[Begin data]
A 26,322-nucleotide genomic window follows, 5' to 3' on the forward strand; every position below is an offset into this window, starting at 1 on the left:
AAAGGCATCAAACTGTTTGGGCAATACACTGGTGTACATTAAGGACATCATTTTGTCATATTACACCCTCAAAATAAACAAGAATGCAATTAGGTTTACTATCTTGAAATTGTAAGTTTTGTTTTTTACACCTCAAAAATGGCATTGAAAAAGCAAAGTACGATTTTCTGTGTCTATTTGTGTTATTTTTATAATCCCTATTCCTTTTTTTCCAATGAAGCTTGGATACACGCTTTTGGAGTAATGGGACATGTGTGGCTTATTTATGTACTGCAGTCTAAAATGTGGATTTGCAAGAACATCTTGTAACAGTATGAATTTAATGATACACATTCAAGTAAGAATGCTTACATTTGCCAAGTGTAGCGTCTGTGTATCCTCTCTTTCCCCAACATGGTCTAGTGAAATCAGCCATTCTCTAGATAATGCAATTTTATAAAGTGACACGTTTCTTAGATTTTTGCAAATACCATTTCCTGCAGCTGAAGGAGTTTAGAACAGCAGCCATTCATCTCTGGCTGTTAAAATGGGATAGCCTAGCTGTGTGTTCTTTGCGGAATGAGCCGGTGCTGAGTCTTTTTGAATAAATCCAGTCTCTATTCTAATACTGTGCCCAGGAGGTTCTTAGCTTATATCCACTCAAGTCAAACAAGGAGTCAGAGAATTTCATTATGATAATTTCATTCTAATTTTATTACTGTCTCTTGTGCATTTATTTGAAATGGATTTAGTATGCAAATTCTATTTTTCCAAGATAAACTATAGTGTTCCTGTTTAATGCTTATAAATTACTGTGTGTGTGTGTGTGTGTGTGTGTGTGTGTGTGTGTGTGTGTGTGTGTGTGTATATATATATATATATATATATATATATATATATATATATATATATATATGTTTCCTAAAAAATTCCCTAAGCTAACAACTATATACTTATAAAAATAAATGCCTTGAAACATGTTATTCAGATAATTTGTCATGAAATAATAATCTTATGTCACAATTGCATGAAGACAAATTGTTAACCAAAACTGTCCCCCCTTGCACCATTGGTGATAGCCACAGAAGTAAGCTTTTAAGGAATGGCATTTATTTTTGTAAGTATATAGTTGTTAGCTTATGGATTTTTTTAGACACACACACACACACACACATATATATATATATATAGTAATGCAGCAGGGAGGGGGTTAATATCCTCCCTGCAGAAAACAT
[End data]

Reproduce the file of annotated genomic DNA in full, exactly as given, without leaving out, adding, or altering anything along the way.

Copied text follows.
A 26,322-nucleotide genomic window follows, 5' to 3' on the forward strand; every position below is an offset into this window, starting at 1 on the left:
AAAGGCATCAAACTGTTTGGGCAATACACTGGTGTACATTAAGGACATCATTTTGTCATATTACACCCTCAAAATAAACAAGAATGCAATTAGGTTTACTATCTTGAAATTGTAAGTTTTGTTTTTTACACCTCAAAAATGGCATTGAAAAAGCAAAGTACGATTTTCTGTGTCTATTTGTGTTATTTTTATAATCCCTATTCCTTTTTTTCCAATGAAGCTTGGATACACGCTTTTGGAGTAATGGGACATGTGTGGCTTATTTATGTACTGCAGTCTAAAATGTGGATTTGCAAGAACATCTTGTAACAGTATGAATTTAATGATACACATTCAAGTAAGAATGCTTACATTTGCCAAGTGTAGCGTCTGTGTATCCTCTCTTTCCCCAACATGGTCTAGTGAAATCAGCCATTCTCTAGATAATGCAATTTTATAAAGTGACACGTTTCTTAGATTTTTGCAAATACCATTTCCTGCAGCTGAAGGAGTTTAGAACAGCAGCCATTCATCTCTGGCTGTTAAAATGGGATAGCCTAGCTGTGTGTTCTTTGCGGAATGAGCCGGTGCTGAGTCTTTTTGAATAAATCCAGTCTCTATTCTAATACTGTGCCCAGGAGGTTCTTAGCTTATATCCACTCAAGTCAAACAAGGAGTCAGAGAATTTCATTATGATAATTTCATTCTAATTTTATTACTGTCTCTTGTGCATTTATTTGAAATGGATTTAGTATGCAAATTCTATTTTTCCAAGATAAACTATAGTGTTCCTGTTTAATGCTTATAAATTACTGTGTGTGTGTGTGTGTGTGTGTGTGTGTGTGTGTGTGTGTGTGTGTGTGTGTATATATATATATATATATATATATATATATATATATATATATATATATATGTTTCCTAAAAAATTCCCTAAGCTAACAACTATATACTTATAAAAATAAATGCCTTGAAACATGTTATTCAGATAATTTGTCATGAAATAATAATCTTATGTCACAATTGCATGAAGACAAATTGTTAACCAAAACTGTCCCCCCTTGCACCATTGGTGATAGCCACAGAAGTAAGCTTTTAAGGAATGGCATTTATTTTTGTAAGTATATAGTTGTTAGCTTATGGATTTTTTTAGACACACACACACACACACACATATATATATATATATAGTAATGCAGCAGGGAGGGGGTTAATATCCTCCCTGCAGAAAACAT